Having silenced the McConville children, the IRA denigrated their mother’s memory by telling journalists she had abandoned them to pursue a relationship with a loyalist paramilitary and was living in Britain. “We knew this was a lie. We all knew our mother was dead. She would never have left us,” said Michael.

The McConville siblings looked after themselves for a week or two until the social services heard of their plight and got involved, placing the children in care homes. Their mother’s remains were not found until August 2003.

Now, almost 42 years later, the circumstances surrounding the abduction and murder have again come back to haunt the IRA and Sinn Fein. The PSNI yesterday charged Ivor Bell, a 77-year-old republican and former associate of Gerry Adams, the Sinn Fein leader, in connection with the killing. More charges are expected to follow.

So could further revelations about the events around McConville’s murder implicate Adams, said to have been the leader of the Belfast IRA unit responsible for the “disappearance”?

THE death of Jean McConville was a singular event in the history of the Troubles, according to Anne Morgan, whose 33-year old brother Seamus Ruddy is among the Disappeared.

“We recognise that what happened to her was like no other. The IRA ruined that family. Those children still have the scars. I personally think it’s much sadder than my own case,” said Morgan, whose brother was murdered in France in May 1985 after he left the political wing of the Irish National Liberation Army. Ruddy’s body has never been located.

“She wasn’t just a mother; she was a widow, a vulnerable woman. She was rearing 10 children in Divis flats on her own. She was born a Protestant but converted to Catholicism to marry someone she loved. There are all those elements which make her story a poignant one,” said Morgan.

The republican movement denied knowing anything of the missing woman until 1999, when it finally admitted killing her and operating a policy of disappearing people.

The IRA identified the location of her body after it began co-operating with a special body set up by the Irish and British governments, the Independent Commission for the Location of Victims’ Remains. Those who provided information about the missing bodies were granted immunity under the Good Friday agreement.

The IRA initially identified the burial location as Templetown beach in Co Louth. It was extensively excavated, but no trace of her remains were found.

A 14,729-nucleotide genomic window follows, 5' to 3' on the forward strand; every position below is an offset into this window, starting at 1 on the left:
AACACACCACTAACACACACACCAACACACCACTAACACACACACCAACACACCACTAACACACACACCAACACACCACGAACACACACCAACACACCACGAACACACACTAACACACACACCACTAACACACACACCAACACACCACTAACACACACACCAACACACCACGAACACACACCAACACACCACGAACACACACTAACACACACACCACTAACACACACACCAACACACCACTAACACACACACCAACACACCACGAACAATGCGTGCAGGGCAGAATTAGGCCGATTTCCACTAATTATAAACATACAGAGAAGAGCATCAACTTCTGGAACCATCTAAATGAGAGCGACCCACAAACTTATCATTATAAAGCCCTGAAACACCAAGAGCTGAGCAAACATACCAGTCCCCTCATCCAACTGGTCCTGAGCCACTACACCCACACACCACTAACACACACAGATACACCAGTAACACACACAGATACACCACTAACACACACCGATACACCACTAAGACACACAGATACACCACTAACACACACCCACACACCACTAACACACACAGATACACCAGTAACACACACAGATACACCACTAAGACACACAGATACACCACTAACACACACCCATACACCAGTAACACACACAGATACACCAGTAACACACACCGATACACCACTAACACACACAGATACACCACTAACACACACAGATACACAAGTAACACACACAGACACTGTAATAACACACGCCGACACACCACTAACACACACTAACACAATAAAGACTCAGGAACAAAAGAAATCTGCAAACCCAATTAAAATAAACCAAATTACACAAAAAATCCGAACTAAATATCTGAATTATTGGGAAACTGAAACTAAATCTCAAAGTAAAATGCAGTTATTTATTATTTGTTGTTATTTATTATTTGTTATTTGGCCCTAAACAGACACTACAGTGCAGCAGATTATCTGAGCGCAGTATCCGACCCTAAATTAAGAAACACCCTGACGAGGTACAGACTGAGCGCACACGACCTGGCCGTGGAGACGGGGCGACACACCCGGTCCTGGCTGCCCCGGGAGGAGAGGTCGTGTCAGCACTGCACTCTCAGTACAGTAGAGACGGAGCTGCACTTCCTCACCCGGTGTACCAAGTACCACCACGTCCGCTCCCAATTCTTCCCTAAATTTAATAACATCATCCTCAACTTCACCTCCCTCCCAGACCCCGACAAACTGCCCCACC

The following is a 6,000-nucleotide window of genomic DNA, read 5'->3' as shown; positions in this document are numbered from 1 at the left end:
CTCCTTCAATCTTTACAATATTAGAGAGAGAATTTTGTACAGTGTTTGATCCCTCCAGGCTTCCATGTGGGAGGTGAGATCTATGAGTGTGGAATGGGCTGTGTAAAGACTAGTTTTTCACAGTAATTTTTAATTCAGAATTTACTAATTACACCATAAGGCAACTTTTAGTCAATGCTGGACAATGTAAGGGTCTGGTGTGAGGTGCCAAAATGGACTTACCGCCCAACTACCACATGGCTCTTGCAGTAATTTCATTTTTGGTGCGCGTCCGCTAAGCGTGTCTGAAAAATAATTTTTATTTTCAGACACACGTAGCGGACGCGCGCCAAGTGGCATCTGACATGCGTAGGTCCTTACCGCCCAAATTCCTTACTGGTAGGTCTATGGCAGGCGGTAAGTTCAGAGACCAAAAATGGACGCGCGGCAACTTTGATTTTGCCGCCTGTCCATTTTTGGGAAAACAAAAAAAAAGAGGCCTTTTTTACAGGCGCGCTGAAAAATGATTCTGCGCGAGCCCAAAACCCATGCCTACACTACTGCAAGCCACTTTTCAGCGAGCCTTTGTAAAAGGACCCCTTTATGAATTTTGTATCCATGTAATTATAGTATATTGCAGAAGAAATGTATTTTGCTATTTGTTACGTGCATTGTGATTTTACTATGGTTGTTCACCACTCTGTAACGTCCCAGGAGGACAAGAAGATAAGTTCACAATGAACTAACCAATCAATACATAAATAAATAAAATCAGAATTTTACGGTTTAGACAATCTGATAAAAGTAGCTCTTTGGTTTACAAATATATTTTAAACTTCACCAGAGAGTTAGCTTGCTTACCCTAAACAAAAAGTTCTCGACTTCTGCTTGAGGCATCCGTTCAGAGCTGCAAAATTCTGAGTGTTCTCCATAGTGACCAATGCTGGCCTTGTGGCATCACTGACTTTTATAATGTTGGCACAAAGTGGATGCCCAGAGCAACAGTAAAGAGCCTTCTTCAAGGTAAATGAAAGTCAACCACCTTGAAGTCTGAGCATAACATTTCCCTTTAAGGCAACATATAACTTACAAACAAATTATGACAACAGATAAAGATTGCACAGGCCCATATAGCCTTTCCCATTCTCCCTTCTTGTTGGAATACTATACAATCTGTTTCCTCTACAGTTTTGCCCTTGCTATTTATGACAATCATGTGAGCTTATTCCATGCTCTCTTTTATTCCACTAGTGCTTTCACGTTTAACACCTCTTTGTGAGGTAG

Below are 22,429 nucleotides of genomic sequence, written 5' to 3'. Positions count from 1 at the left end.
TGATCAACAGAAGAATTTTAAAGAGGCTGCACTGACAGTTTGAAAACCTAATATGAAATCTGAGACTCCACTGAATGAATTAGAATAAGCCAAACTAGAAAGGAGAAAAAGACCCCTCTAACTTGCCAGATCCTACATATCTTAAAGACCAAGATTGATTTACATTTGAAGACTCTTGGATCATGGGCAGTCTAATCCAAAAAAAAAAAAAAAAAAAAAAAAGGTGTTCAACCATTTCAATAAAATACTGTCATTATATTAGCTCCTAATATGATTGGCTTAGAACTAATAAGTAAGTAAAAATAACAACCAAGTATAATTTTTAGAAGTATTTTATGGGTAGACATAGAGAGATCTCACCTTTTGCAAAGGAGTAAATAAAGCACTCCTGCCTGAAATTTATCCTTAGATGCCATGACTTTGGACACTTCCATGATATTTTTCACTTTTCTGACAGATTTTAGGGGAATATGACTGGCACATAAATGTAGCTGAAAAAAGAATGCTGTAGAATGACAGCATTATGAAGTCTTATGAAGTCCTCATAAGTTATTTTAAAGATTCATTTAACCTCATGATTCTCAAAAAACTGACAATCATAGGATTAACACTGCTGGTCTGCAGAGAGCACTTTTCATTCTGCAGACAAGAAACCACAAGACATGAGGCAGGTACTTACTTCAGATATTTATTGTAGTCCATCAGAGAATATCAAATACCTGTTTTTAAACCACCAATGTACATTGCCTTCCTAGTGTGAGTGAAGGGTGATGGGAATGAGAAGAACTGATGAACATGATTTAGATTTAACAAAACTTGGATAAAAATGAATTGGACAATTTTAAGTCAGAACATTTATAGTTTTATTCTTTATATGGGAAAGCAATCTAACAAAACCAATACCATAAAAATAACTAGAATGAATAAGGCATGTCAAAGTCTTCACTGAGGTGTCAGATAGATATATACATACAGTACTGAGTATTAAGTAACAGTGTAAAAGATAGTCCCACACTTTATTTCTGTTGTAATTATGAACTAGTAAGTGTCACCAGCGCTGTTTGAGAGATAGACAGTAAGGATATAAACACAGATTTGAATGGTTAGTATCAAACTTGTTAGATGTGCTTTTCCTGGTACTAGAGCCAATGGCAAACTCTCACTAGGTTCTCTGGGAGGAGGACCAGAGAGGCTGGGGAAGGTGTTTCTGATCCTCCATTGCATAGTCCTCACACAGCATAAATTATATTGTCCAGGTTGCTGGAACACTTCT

Michael Finnegan, a retired detective chief superintendent who oversaw the search, believes the IRA did its best but simply got the location wrong. “The commission was in close contact with the IRA,” he said. “We spoke to a lot of the locals but they couldn’t understand why anyone would bury a body there, because it was overlooked by a house.

“The Provos insisted it was there, but nothing was found. They came back with more information to say there was a stream running down by the burial site. Lo and behold, when the body was eventually found at Shilling Beach, which is nearby, it was close to a stream. The information obviously came from someone who was there when she was buried, but got the location wrong.”

If the victim had been found at the spot identified by the IRA, the gardai and the PSNI could not have pursued the current prosecution due to the immunity deal, according to Finnegan.

The IRA has never offered any explanation as to why it murdered Jean McConville, but possible motives began to emerge in 2010 alongside details of taped interviews with IRA members recorded as part of an oral history project organised by Boston College in America.

The interviews, which involved 26 former IRA members, were carried out between 2001 and 2006 by Anthony McIntyre, himself a former IRA member, and Ed Moloney, a journalist and author. Among those who gave interviews was Dolours Price, a former IRA bomber, and Brendan Hughes, an erstwhile IRA hunger striker and one-time confidant of Adams.

The two researchers undertook to keep the recordings secret until the participants had passed away. When Hughes died in 2008, Moloney published a transcript of the dead republican’s interview in a book, Voices from the Grave. It implicated Adams in the disappearance of McConville.

Hughes said the IRA killed McConville because she had worked as an informer, although a later investigation by Nuala O’Loan, the Police Ombudsman of Northern Ireland, found no evidence of this and dismissed the claim.

Adams denied involvement, but then Price claimed she too had been associated with the McConville “disappearance” and insisted that the Sinn Fein leader had ordered the woman’s murder. The statement prompted the PSNI to initiate legal proceedings to obtain the Boston College tapes, which ultimately proved successful.

Richard O’Rawe, a former IRA hunger striker who shared a cell block in the Maze prison with Hughes, believes that the latter was “haunted” by McConville’s death.